Orders of the Day — Wheelchairs

– in the House of Commons at 3:12 am on 19th February 1985.

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Motion made, and Question proposed, That this House do now adjourn. —[Mr. Neubert.]

Photo of Mr Martin Flannery Mr Martin Flannery , Sheffield, Hillsborough 3:16 am, 19th February 1985

That such a titanic debate should have ended so that I could have my Adjournment debate gratifies me immensely.

The plight of many disabled people, whether they be in Sheffield, south Yorkshire or any other part of the country, is literally heart-breaking. The struggle to live with dignity is hard enough for ordinary working people but if one is crippled and handicapped, life can be a living hell, and there are many such. Those who are confined to wheelchairs are disadvantaged and dispossessed in a way that would horrify us if ever we had to face such a misfortune, and there are many thousands of such people, many more than most people are aware.

We are a little inclined to take such people for granted, although I think that we do not know that we are taking them for granted when we do so. We look on sympathetically, we are glad that we are not like that, and we pass on. Generally, most of us do very little about it, but there is much that we can do, and we have a National Health Service that can and must be put to great use in the service of such people.

Like everyone else, I have watched good people pushing other folk around in wheelchairs, and I have watched people struggling who, through age or ill health, should never have to perform that task for their loved ones. How many times have we all felt a pang of compassion at the sight of an elderly man or woman trying to push another elderly person in a wheelchair when they are obviously unfit to be doing that? We have the sick pushing the crippled, and often the elderly sick pushing the elderly crippled.

Surely, it is obvious, in this day and age, when technology can put men on the moon, and plan weapons of unimaginable horror, that we should use the money and the technical skill to ensure dignity and mobility to disabled people. Many of the people who are confined to a wheelchair are virtually prisoners in their homes. I can give an example of this.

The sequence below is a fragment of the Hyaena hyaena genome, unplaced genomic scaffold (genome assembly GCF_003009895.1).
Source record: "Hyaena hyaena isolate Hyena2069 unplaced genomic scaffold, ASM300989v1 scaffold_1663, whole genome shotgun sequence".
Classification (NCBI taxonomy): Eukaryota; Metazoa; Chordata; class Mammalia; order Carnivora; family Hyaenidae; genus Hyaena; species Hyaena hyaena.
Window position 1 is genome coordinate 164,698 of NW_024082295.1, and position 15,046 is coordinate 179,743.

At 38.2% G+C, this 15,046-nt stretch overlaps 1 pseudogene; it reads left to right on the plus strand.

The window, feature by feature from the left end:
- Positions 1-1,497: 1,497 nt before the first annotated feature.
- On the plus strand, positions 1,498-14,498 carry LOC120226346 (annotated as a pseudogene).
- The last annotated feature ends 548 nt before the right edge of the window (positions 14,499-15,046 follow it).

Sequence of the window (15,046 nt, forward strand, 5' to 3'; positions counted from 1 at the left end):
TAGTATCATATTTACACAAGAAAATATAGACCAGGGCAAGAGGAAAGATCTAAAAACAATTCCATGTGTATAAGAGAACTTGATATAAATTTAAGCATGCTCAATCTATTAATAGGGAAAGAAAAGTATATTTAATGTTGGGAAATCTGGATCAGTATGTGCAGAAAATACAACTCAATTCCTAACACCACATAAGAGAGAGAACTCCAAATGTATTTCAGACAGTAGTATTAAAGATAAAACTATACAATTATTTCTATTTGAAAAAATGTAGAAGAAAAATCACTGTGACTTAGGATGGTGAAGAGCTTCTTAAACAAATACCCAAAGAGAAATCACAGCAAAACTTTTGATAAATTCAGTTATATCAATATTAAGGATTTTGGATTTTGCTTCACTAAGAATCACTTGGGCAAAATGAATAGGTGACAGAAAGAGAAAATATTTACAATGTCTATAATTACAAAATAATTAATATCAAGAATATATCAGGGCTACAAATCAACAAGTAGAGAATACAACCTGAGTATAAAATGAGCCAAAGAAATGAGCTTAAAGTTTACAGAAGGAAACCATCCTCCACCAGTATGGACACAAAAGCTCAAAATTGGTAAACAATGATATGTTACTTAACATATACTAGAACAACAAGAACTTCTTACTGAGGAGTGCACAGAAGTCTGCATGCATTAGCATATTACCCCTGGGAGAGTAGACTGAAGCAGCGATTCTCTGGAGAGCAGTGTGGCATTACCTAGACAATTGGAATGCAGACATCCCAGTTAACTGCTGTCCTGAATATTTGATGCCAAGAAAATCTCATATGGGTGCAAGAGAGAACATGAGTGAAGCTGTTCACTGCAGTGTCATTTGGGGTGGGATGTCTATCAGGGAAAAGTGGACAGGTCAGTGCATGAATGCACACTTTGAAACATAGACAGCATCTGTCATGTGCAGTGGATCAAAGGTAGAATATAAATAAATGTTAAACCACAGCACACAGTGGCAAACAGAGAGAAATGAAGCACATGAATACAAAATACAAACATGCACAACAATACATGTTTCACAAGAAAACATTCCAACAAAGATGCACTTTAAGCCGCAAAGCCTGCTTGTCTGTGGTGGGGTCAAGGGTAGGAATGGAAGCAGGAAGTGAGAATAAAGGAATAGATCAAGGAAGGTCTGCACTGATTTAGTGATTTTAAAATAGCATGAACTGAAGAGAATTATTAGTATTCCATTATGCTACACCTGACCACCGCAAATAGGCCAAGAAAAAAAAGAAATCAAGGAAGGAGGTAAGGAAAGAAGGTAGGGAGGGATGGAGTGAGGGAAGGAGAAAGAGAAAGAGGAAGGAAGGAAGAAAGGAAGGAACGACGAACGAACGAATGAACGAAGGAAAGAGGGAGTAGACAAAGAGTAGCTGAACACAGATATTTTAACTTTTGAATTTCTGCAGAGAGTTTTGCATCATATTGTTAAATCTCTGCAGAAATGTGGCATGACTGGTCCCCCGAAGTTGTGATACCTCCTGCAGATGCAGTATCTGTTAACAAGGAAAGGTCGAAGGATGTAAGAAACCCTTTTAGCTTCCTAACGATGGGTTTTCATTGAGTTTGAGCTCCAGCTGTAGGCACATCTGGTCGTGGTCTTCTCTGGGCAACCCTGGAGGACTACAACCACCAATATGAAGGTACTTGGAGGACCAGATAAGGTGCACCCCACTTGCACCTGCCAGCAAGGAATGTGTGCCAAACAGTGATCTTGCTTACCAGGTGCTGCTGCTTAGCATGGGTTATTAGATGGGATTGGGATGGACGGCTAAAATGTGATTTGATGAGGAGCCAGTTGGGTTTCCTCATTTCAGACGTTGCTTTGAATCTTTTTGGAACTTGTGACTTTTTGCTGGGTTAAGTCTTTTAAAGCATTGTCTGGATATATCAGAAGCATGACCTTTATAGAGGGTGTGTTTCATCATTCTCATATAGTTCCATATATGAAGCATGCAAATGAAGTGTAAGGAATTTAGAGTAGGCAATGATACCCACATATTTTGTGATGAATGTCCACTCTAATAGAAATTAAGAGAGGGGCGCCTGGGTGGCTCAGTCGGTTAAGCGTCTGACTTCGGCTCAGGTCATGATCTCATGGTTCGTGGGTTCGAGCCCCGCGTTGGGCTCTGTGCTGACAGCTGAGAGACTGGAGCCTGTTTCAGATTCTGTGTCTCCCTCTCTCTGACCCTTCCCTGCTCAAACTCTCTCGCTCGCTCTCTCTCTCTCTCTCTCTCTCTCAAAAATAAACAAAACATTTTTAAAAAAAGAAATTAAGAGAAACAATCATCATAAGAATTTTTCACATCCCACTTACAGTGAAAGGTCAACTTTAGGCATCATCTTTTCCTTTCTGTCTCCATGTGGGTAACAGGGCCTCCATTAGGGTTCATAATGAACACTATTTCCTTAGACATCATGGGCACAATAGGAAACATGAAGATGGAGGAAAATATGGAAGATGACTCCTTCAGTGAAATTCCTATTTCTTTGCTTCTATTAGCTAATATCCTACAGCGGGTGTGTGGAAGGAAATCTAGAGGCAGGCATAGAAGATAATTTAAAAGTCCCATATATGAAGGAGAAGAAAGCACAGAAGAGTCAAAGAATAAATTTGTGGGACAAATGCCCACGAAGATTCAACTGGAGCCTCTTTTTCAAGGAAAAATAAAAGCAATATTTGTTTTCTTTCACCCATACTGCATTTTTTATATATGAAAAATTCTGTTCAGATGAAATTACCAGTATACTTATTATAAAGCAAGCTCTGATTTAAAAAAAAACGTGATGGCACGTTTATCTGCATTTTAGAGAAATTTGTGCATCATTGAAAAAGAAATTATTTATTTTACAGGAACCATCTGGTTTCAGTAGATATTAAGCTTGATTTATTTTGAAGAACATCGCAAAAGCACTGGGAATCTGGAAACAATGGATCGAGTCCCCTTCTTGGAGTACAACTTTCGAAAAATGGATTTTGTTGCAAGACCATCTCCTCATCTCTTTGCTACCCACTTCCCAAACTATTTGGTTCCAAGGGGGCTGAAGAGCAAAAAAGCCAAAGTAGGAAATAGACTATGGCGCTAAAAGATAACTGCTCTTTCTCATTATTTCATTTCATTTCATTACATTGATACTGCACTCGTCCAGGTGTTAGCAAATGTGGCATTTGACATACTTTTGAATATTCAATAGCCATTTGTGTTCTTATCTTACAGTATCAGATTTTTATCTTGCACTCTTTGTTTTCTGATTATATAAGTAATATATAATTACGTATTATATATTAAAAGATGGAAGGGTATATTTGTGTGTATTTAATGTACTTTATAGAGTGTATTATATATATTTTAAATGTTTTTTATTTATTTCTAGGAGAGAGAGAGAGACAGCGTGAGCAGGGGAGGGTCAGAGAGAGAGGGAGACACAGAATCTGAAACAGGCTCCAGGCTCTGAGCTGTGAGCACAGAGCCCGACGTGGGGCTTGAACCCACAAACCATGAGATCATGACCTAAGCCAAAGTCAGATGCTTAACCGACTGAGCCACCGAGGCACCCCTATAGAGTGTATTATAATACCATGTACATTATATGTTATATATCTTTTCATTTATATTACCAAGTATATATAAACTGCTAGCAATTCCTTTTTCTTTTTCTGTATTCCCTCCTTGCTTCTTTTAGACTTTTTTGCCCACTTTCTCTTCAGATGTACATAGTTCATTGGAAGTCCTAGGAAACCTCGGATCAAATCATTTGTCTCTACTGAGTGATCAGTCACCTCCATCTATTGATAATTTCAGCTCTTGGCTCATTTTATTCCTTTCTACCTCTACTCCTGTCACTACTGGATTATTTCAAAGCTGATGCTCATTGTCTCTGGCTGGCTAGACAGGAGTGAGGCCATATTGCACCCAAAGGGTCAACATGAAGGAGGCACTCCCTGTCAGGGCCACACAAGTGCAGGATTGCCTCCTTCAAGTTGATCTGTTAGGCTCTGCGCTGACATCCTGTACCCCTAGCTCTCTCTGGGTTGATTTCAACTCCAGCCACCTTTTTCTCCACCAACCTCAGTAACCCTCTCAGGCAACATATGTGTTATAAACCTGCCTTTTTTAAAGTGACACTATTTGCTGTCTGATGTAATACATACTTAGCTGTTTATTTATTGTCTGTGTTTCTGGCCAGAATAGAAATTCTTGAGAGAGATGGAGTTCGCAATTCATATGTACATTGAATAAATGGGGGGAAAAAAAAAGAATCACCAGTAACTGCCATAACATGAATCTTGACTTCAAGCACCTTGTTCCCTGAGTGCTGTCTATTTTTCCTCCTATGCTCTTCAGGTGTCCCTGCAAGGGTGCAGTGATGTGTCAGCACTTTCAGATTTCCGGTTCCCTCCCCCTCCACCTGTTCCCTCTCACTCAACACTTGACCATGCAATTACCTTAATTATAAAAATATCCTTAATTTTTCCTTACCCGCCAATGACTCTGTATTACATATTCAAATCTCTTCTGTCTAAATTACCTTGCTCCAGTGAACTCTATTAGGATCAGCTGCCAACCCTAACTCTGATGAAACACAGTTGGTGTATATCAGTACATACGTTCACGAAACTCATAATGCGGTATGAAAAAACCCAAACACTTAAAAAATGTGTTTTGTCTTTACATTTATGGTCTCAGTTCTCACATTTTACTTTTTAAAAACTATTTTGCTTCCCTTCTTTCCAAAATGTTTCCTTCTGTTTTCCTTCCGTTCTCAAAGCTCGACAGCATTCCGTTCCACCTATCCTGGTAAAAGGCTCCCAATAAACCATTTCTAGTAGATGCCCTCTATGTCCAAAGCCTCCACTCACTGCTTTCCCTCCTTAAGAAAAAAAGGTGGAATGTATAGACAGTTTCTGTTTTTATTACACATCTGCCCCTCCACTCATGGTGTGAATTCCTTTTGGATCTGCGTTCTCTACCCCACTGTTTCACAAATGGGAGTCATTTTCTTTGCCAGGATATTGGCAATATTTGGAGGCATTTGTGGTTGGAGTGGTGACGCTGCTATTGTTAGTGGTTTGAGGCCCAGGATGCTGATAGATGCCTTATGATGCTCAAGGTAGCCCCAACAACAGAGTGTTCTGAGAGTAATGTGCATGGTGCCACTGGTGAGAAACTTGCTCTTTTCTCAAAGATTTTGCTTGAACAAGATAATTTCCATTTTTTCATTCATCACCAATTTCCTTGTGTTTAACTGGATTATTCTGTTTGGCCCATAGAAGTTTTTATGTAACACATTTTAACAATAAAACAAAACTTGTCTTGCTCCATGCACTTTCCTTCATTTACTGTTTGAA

In Sheffield, there is a woman called Ivy Peters, who is 82 and is crippled. She spends all her days sitting in a high chair, making soft toys and other handicrafts to help patients in the city hospital, despite her own ailments. She has been completely crippled since 1979, and since her husband died four years ago, there has been no one to push her manually-operated wheelchair. The only respite to her daily routine is a daily visit from a district nurse, and a weekly trip to a nearby day centre for the elderly. She says: I can't stand up because of the pain. I can't get my manual wheelchair out of the hall because I can't manoeuvre it through the door, so all I do is just sit in this chair. To me, it is living hell. If it were only Ivy it would, in all conscience, be bad enough, but she is only one among many thousands. Surely our priorities are wrong. By rearranging our priorities it is possible to provide, under National Health Service prescription, a battery powered wheelchair to all those who need them, provided that we use money for that purpose. These poor people, already deprived and disadvantaged by being crippled, are a thousand times more deprived by the national restriction upon powered wheelchairs which in many cases compels them to spend their lives imprisoned in their own homes. As Mrs. Kath Savage in my Sheffield constituency, who is leading the campaign, says: I don't think the people who make the rules appreciate how degrading, frustrating and depressing it is to have to rely on someone else to take them everywhere. This lady, Kath Savage, ought to know, for she is both disabled and determined: disabled, at 48 years old, for some years by rheumatoid arthritis and determined to end this misery for all similarly disabled people as well as for herself. Recently she came down to London in her wheelchair, which is not battery powered, with another lady who is similarly disadvantaged, Colleen Ford, pushed by Kath's husband and the co-ordinator of the Sheffield branch of the Spastics Society, a lady called Marlene Seedhouse.